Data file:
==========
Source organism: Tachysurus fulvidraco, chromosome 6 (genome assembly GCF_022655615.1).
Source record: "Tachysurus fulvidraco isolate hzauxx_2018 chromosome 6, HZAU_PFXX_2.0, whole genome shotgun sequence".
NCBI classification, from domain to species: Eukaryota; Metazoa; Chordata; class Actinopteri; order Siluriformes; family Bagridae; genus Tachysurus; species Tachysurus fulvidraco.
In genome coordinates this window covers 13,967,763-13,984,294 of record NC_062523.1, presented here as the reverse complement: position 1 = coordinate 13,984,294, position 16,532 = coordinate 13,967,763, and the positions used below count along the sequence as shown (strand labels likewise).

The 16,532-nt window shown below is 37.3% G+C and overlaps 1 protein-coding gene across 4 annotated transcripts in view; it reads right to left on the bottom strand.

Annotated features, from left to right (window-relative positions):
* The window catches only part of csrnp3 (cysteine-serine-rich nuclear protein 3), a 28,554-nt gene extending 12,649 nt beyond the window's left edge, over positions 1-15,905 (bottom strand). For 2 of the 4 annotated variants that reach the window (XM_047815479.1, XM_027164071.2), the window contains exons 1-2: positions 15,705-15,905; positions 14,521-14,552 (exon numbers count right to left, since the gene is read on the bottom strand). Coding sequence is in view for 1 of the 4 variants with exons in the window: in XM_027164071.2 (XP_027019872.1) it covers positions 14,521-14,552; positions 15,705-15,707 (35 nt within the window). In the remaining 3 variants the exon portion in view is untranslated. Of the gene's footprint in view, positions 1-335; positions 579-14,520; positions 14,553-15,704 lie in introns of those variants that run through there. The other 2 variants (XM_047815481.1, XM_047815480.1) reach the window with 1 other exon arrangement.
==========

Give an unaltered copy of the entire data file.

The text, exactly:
Source organism: Tachysurus fulvidraco, chromosome 6 (genome assembly GCF_022655615.1).
Source record: "Tachysurus fulvidraco isolate hzauxx_2018 chromosome 6, HZAU_PFXX_2.0, whole genome shotgun sequence".
NCBI classification, from domain to species: Eukaryota; Metazoa; Chordata; class Actinopteri; order Siluriformes; family Bagridae; genus Tachysurus; species Tachysurus fulvidraco.
In genome coordinates this window covers 13,967,763-13,984,294 of record NC_062523.1, presented here as the reverse complement: position 1 = coordinate 13,984,294, position 16,532 = coordinate 13,967,763, and the positions used below count along the sequence as shown (strand labels likewise).

The 16,532-nt window shown below is 37.3% G+C and overlaps 1 protein-coding gene across 4 annotated transcripts in view; it reads right to left on the bottom strand.

Annotated features, from left to right (window-relative positions):
* The window catches only part of csrnp3 (cysteine-serine-rich nuclear protein 3), a 28,554-nt gene extending 12,649 nt beyond the window's left edge, over positions 1-15,905 (bottom strand). For 2 of the 4 annotated variants that reach the window (XM_047815479.1, XM_027164071.2), the window contains exons 1-2: positions 15,705-15,905; positions 14,521-14,552 (exon numbers count right to left, since the gene is read on the bottom strand). Coding sequence is in view for 1 of the 4 variants with exons in the window: in XM_027164071.2 (XP_027019872.1) it covers positions 14,521-14,552; positions 15,705-15,707 (35 nt within the window). In the remaining 3 variants the exon portion in view is untranslated. Of the gene's footprint in view, positions 1-335; positions 579-14,520; positions 14,553-15,704 lie in introns of those variants that run through there. The other 2 variants (XM_047815481.1, XM_047815480.1) reach the window with 1 other exon arrangement.